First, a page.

• Spotlight

    Research tools that make your life easier

    I had some fun over at Real Scientists DE this week and wanted to use this opportunity to ask researchers, which tools they find the most useful to add to my list. GitHub |R Markdown |Unpaywall | Zotero | Overleaf | ORCiD | Google Scholar Alerts and Feedly | Preprint Servers/Repositories | Podcasts | Twitter 1. GitHub What it is: GitHub is “a web-based hosting service for version control using Git” (Wikipedia). An open source alternative would be GitLab (here’s a comparison of the two). Why it’s great for research: It increases research reproducibility and transparency, facilitates collaboration, enables you to get feedback early on (or whenever you’re ready for it). GitHub takes…

  • Spotlight

    PhD Application: Statement of Purpose

    It’s part of my daily ritual. My phone lights up, notifying me about the newest Google Scholar Alerts. I open the e-mail and scan through the latest published research articles in political science, and feel a rush of excitement as my curiosity is repeatedly sparked. Digesting article after article, my desire to do research and ask my own questions to better understand the world we live in grows stronger. This is why I want to pursue a doctoral degree at the Political Science department at the John-F.-Kennedy-Institute (JFKI) at Freie Universität Berlin. My primary research interests lie in media framing. In particular, I want to investigate partisan media’s framing of…

  • Spotlight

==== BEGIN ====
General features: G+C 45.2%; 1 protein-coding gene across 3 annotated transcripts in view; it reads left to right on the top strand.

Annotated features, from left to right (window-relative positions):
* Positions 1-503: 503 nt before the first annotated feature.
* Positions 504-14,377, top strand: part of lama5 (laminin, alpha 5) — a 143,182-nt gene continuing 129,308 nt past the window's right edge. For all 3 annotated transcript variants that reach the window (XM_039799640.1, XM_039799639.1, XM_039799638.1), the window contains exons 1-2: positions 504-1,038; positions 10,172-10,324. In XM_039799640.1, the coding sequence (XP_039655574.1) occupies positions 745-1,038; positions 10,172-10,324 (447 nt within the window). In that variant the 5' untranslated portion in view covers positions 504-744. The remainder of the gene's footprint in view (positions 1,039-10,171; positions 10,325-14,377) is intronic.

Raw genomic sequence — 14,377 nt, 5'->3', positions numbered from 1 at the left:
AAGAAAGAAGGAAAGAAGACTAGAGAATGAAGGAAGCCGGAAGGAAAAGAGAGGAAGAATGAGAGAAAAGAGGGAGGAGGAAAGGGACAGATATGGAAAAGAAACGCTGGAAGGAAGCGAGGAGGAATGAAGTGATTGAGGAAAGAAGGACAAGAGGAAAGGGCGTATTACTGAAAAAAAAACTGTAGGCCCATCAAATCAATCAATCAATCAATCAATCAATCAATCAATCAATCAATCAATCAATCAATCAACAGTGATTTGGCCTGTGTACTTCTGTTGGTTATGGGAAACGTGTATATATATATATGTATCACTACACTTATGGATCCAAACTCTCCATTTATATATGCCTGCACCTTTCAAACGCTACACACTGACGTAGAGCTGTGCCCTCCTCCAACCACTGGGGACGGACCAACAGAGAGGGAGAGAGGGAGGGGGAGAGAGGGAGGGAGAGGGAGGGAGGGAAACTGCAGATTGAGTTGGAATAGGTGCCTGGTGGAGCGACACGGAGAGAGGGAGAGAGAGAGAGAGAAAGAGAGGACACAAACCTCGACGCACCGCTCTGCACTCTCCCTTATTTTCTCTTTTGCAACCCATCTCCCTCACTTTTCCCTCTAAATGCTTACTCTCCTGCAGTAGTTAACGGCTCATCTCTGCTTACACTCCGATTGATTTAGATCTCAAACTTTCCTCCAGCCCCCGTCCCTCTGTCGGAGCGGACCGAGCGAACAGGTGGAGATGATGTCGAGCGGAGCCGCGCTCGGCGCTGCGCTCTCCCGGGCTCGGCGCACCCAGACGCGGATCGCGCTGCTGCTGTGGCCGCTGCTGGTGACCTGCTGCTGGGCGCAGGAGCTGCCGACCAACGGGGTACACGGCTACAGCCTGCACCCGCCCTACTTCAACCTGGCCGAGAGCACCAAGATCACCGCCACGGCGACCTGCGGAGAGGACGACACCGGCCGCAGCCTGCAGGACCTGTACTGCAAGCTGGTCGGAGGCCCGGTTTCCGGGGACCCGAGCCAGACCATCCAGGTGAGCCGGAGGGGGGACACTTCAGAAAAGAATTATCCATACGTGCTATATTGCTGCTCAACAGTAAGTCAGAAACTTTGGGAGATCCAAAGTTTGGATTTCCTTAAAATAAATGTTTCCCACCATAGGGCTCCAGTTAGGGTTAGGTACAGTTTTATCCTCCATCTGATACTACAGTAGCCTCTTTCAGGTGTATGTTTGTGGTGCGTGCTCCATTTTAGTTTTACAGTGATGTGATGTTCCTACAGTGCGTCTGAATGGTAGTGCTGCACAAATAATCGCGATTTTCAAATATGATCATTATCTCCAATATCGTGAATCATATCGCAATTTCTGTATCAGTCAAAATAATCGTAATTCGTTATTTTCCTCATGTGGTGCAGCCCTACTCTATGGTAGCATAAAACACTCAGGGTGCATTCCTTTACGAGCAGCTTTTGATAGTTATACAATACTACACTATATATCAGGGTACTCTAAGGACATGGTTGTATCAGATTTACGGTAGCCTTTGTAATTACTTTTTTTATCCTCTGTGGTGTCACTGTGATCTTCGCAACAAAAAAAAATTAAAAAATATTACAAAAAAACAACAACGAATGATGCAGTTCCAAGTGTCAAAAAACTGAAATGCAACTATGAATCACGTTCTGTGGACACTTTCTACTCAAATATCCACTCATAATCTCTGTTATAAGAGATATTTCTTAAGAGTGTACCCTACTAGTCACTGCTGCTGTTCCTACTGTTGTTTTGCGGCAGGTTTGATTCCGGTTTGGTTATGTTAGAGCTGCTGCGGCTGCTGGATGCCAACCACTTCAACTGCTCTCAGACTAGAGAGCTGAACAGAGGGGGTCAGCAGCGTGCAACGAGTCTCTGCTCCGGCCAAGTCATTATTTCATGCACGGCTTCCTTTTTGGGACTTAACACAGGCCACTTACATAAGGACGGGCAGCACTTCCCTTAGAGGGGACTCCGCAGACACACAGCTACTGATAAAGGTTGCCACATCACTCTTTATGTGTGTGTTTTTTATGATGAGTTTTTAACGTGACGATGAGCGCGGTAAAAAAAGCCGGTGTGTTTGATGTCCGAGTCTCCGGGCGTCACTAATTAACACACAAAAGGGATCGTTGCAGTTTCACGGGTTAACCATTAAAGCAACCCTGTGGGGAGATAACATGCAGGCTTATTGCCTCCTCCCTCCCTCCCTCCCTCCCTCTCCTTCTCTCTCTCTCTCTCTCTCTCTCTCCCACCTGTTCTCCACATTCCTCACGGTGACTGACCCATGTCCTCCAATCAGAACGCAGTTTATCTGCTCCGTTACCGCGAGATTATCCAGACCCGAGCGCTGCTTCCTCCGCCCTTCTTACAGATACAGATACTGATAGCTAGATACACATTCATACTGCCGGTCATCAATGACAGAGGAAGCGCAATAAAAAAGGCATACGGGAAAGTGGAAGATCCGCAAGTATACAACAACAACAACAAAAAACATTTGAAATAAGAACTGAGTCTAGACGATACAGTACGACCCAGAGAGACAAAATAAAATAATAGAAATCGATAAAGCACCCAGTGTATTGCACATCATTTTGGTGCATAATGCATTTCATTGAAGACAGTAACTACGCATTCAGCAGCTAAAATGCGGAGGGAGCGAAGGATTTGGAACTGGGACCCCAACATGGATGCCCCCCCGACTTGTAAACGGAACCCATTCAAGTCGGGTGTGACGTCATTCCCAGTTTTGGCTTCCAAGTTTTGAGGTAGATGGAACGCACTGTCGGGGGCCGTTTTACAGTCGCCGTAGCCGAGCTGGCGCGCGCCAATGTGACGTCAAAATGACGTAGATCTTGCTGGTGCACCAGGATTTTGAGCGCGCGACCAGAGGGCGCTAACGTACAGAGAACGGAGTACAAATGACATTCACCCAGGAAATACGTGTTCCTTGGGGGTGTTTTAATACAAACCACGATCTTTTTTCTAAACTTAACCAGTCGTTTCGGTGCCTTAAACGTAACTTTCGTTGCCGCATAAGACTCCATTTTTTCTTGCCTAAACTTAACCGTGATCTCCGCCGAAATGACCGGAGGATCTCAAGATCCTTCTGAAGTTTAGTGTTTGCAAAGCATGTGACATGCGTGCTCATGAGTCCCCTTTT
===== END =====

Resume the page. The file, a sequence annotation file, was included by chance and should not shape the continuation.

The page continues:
When is science credible?

    *** This article was originally posted on the OpenAIRE Blog *** The overarching goal of science is to deepen our understanding about the world we live in, and then to use this understanding, for example, to address social or medical problems. However, in order to pursue those goals effectively and efficiently, the scientific findings we base our actions on have to be credible. But how can we assess the credibility of research? Is a going through peer review enough, or being published? What if the study made it into in a “high-ranking” journal? Is that enough to deem findings credible? At best these are proxy indicators, at worst entirely false…

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    The worst of both worlds: Hybrid Open Access

    *** This article was originally posted on the OpenAIRE Blog *** ** Thank you to Mikael Laakso for the excellent feedback ** A couple weeks ago, the European Commission (EC) announced that starting with their new funding programme, Horizon Europe, they will no longer reimburse publication fees for hybrid Open Access. Previously, the EC had excluded hybrid APCs when they first introduced Open Access funds during the FP7 (Post-Grant) Open Access Pilot, but later covered hybrid Open Access in the following funding programme, Horizon 2020 (2014-2020). Hybrid Open Access describes an publishing model where some articles are made openly available, against the payment of an Article Processing Charge (APC), while other…

  • Spotlight

    Open Science in Indonesia

    *** This article was originally posted on the OpenAIRE Blog *** *Terima kasih to Afrilya, Surya Dalimunthe, Sami Kandha Dipura, and Dasapta Erwin Irawan from the Open Science Team Indonesia for their valuble input for this post. Last month, the Institute for Globally Distributed Open Research and Education  (IGDORE) hosted their first Open Science Meetup in Ubud, Indonesia. Despite being a small group of participants, many different nationalities, disciplines, and professions were represented. During the 5-day event, open science projects like Conscience, Curate Science, and the Open Science MOOC were presented, more general research-related topics like disclosing scientific misconduct were discussed, and Tim Sains Terbuka Indonesia (Open Science Team Indonesia) provided insight…